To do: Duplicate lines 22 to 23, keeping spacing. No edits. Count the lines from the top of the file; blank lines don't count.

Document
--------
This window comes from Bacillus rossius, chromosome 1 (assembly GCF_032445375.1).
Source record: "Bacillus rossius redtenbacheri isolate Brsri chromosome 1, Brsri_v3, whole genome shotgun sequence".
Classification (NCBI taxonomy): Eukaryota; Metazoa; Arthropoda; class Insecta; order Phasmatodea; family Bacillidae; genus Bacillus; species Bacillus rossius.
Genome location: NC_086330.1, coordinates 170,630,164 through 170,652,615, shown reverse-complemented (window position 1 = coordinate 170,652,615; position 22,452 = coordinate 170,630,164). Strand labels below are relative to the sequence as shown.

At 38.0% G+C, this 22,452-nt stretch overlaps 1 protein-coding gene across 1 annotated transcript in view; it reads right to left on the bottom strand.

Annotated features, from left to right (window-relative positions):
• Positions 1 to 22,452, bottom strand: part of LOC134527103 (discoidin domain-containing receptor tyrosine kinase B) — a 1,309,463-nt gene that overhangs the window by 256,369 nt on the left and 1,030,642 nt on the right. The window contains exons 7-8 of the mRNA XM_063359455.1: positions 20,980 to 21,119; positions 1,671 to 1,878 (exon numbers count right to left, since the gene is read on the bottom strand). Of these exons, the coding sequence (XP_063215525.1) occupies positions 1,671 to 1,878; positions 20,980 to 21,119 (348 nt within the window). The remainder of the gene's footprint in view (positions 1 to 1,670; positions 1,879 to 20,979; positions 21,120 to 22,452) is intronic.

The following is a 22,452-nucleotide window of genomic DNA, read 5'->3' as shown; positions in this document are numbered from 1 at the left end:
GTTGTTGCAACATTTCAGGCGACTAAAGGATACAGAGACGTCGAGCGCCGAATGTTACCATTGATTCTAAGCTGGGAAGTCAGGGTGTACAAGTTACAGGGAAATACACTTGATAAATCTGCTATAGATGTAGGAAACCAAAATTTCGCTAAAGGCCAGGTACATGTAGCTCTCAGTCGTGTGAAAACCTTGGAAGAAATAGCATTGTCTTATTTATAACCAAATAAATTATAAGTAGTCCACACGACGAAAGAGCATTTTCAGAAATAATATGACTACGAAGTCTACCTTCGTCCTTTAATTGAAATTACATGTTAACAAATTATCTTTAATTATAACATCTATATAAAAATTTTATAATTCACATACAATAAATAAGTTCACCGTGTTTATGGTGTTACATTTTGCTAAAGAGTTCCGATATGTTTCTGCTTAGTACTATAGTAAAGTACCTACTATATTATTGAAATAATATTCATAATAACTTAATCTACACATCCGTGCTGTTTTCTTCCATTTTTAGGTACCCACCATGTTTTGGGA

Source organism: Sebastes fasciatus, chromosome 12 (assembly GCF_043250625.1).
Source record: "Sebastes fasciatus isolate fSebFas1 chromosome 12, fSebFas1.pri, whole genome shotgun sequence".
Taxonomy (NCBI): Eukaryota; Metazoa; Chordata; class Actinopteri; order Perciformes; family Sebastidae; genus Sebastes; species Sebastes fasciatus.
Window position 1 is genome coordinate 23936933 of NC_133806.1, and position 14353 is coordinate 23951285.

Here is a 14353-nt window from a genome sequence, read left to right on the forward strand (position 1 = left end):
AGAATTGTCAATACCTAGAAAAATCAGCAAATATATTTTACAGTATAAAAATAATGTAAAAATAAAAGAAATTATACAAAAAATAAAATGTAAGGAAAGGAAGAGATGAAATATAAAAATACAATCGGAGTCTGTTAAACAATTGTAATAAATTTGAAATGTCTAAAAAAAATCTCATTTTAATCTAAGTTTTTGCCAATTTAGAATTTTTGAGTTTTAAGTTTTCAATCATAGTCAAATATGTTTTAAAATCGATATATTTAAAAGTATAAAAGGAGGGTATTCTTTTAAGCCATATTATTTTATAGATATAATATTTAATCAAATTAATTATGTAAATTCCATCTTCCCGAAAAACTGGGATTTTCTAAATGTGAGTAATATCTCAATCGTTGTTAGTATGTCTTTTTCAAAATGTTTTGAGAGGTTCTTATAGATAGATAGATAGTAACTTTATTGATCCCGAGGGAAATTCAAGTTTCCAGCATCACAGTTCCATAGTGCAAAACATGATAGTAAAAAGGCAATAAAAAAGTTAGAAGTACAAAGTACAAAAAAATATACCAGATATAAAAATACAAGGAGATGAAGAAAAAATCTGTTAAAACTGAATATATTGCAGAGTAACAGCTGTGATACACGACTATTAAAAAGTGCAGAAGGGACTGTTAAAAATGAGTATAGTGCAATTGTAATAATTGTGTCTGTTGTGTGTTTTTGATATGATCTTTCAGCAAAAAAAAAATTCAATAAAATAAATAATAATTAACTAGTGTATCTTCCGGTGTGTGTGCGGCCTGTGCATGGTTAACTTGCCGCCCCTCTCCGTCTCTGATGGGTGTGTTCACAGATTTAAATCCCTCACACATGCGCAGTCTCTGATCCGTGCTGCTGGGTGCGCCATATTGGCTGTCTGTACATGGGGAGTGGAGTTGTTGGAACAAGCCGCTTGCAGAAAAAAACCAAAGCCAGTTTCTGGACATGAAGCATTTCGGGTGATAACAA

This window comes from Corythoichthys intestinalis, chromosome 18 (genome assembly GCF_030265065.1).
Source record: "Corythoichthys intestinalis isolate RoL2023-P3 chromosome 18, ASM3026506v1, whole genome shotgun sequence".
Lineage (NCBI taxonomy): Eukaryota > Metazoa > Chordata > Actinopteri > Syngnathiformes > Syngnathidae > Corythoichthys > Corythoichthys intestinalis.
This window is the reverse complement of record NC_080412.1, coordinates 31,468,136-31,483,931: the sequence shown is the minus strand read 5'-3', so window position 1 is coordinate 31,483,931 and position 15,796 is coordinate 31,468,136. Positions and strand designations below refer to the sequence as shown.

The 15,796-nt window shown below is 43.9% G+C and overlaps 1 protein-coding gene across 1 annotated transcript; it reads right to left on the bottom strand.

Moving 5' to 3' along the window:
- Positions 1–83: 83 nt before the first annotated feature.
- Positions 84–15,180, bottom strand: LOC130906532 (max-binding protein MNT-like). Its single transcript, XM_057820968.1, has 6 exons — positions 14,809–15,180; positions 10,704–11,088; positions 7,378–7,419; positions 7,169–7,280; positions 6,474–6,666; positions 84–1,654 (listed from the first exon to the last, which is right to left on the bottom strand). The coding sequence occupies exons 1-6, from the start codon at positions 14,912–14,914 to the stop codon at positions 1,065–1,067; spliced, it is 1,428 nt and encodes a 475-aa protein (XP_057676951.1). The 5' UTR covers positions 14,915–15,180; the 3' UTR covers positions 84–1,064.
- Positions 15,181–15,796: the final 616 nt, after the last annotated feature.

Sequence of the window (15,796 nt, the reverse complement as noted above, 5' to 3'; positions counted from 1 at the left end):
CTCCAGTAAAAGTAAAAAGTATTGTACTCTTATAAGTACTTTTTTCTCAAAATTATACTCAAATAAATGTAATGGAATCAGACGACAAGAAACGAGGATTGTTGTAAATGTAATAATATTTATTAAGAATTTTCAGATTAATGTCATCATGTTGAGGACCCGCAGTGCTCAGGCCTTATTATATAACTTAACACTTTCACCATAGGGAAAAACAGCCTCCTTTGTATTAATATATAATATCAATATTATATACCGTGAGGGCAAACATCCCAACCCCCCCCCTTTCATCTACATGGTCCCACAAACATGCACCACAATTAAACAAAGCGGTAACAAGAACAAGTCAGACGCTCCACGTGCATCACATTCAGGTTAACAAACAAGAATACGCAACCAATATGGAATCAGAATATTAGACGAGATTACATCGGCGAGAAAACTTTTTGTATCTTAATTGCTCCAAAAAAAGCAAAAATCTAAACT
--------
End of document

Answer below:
- Positions 1–83: 83 nt before the first annotated feature.
- Positions 84–15,180, bottom strand: LOC130906532 (max-binding protein MNT-like). Its single transcript, XM_057820968.1, has 6 exons — positions 14,809–15,180; positions 10,704–11,088; positions 7,378–7,419; positions 7,169–7,280; positions 6,474–6,666; positions 84–1,654 (listed from the first exon to the last, which is right to left on the bottom strand). The coding sequence occupies exons 1-6, from the start codon at positions 14,912–14,914 to the stop codon at positions 1,065–1,067; spliced, it is 1,428 nt and encodes a 475-aa protein (XP_057676951.1). The 5' UTR covers positions 14,915–15,180; the 3' UTR covers positions 84–1,064.